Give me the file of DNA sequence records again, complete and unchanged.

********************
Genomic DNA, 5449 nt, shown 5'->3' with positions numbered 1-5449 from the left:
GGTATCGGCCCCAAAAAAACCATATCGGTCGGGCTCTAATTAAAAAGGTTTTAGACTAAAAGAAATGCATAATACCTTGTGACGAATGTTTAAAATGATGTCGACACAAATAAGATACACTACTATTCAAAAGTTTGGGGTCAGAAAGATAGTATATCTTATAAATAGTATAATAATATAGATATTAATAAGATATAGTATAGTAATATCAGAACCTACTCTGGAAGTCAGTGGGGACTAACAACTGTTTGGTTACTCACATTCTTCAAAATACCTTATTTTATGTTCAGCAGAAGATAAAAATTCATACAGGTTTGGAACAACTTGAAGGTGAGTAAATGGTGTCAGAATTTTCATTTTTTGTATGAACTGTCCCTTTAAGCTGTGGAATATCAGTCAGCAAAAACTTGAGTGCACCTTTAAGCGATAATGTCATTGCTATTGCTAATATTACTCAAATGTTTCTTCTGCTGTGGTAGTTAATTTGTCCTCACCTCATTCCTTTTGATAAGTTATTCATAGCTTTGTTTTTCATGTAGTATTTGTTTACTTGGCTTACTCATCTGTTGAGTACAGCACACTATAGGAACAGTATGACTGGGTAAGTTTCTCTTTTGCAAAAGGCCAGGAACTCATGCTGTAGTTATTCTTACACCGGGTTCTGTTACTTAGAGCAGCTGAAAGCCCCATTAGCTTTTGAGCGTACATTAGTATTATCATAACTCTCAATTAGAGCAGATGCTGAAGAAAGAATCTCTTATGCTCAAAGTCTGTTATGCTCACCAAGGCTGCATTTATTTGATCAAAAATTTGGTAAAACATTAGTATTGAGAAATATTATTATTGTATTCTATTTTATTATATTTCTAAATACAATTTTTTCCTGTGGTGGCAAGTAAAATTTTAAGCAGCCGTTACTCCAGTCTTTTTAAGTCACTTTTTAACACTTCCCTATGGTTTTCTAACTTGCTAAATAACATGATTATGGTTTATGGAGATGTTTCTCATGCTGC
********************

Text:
Genomic DNA, 5449 nt, shown 5'->3' with positions numbered 1-5449 from the left:
GGTATCGGCCCCAAAAAAACCATATCGGTCGGGCTCTAATTAAAAAGGTTTTAGACTAAAAGAAATGCATAATACCTTGTGACGAATGTTTAAAATGATGTCGACACAAATAAGATACACTACTATTCAAAAGTTTGGGGTCAGAAAGATAGTATATCTTATAAATAGTATAATAATATAGATATTAATAAGATATAGTATAGTAATATCAGAACCTACTCTGGAAGTCAGTGGGGACTAACAACTGTTTGGTTACTCACATTCTTCAAAATACCTTATTTTATGTTCAGCAGAAGATAAAAATTCATACAGGTTTGGAACAACTTGAAGGTGAGTAAATGGTGTCAGAATTTTCATTTTTTGTATGAACTGTCCCTTTAAGCTGTGGAATATCAGTCAGCAAAAACTTGAGTGCACCTTTAAGCGATAATGTCATTGCTATTGCTAATATTACTCAAATGTTTCTTCTGCTGTGGTAGTTAATTTGTCCTCACCTCATTCCTTTTGATAAGTTATTCATAGCTTTGTTTTTCATGTAGTATTTGTTTACTTGGCTTACTCATCTGTTGAGTACAGCACACTATAGGAACAGTATGACTGGGTAAGTTTCTCTTTTGCAAAAGGCCAGGAACTCATGCTGTAGTTATTCTTACACCGGGTTCTGTTACTTAGAGCAGCTGAAAGCCCCATTAGCTTTTGAGCGTACATTAGTATTATCATAACTCTCAATTAGAGCAGATGCTGAAGAAAGAATCTCTTATGCTCAAAGTCTGTTATGCTCACCAAGGCTGCATTTATTTGATCAAAAATTTGGTAAAACATTAGTATTGAGAAATATTATTATTGTATTCTATTTTATTATATTTCTAAATACAATTTTTTCCTGTGGTGGCAAGTAAAATTTTAAGCAGCCGTTACTCCAGTCTTTTTAAGTCACTTTTTAACACTTCCCTATGGTTTTCTAACTTGCTAAATAACATGATTATGGTTTATGGAGATGTTTCTCATGCTGC